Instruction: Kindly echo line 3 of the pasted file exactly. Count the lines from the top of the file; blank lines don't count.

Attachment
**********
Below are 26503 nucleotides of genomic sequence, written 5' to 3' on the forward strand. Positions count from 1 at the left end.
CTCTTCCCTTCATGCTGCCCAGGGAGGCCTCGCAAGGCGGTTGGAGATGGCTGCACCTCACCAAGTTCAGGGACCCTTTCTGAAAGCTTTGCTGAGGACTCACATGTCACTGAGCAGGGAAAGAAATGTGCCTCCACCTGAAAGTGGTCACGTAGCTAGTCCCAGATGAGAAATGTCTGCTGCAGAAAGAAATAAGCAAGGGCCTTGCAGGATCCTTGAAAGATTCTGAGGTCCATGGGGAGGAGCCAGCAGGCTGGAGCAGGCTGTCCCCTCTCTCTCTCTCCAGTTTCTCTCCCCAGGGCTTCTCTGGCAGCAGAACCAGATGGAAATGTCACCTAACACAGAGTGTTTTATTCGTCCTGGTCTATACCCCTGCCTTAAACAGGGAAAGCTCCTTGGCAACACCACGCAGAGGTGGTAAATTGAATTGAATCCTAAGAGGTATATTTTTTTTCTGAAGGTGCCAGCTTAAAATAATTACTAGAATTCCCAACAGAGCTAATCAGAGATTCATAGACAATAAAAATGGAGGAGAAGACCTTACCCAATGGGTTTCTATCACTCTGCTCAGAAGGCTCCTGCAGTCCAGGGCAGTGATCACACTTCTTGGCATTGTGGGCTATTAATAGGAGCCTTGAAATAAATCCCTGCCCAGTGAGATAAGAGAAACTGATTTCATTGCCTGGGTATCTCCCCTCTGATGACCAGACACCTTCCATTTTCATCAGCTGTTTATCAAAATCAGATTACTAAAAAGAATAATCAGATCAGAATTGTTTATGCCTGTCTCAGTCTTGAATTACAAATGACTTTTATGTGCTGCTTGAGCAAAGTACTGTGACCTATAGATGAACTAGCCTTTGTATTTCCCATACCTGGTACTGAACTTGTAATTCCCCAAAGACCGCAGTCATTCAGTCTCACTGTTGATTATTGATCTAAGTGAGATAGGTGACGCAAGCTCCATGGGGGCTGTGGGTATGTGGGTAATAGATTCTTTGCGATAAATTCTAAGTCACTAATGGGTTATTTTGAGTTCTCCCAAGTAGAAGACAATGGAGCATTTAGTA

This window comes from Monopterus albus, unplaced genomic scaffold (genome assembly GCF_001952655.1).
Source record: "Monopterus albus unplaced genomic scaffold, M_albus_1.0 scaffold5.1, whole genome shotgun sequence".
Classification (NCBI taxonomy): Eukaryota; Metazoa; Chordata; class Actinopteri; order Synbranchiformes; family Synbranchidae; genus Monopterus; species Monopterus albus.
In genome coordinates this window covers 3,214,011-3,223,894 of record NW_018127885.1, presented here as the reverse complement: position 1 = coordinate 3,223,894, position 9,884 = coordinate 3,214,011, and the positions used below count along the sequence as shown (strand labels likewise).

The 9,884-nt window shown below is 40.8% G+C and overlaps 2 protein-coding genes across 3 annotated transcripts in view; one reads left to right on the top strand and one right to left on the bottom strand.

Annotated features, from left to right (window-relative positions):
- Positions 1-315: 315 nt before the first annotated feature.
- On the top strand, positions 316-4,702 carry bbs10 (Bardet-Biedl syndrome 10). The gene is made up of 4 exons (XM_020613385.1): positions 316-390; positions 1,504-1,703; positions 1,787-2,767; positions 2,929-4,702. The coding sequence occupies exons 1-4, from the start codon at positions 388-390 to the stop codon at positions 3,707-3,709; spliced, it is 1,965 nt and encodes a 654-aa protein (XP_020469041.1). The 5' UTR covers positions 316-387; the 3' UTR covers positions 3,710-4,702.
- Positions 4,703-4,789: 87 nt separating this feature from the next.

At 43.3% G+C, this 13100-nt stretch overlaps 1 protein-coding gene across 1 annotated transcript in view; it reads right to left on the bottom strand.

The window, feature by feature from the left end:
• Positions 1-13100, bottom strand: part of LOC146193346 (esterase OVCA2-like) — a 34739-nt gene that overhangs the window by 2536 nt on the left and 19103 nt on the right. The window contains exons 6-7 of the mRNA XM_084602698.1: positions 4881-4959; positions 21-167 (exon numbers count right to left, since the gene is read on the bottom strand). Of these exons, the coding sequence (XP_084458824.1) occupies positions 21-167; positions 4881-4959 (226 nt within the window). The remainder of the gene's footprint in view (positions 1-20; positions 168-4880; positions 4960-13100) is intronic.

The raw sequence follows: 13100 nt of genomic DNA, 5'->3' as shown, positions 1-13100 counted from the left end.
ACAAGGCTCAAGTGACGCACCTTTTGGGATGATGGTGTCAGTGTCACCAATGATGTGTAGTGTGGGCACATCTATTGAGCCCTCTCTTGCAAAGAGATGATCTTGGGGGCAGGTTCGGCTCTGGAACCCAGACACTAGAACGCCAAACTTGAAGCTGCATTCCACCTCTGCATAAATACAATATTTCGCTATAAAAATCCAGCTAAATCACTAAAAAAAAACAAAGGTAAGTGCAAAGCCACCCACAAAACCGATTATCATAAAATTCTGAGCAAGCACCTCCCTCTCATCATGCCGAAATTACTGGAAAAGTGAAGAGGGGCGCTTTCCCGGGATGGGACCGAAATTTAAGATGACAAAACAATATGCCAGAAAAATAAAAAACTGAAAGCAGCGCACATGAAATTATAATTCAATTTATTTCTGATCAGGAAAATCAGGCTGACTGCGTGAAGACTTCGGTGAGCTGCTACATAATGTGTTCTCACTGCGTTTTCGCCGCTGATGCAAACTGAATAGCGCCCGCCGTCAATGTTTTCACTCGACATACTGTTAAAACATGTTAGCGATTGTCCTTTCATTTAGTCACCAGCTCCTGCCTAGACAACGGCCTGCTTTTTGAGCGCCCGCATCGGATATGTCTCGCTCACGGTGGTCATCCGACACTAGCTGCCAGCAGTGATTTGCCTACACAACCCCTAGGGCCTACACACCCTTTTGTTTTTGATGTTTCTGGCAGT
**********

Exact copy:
This window comes from Monopterus albus, unplaced genomic scaffold (genome assembly GCF_001952655.1).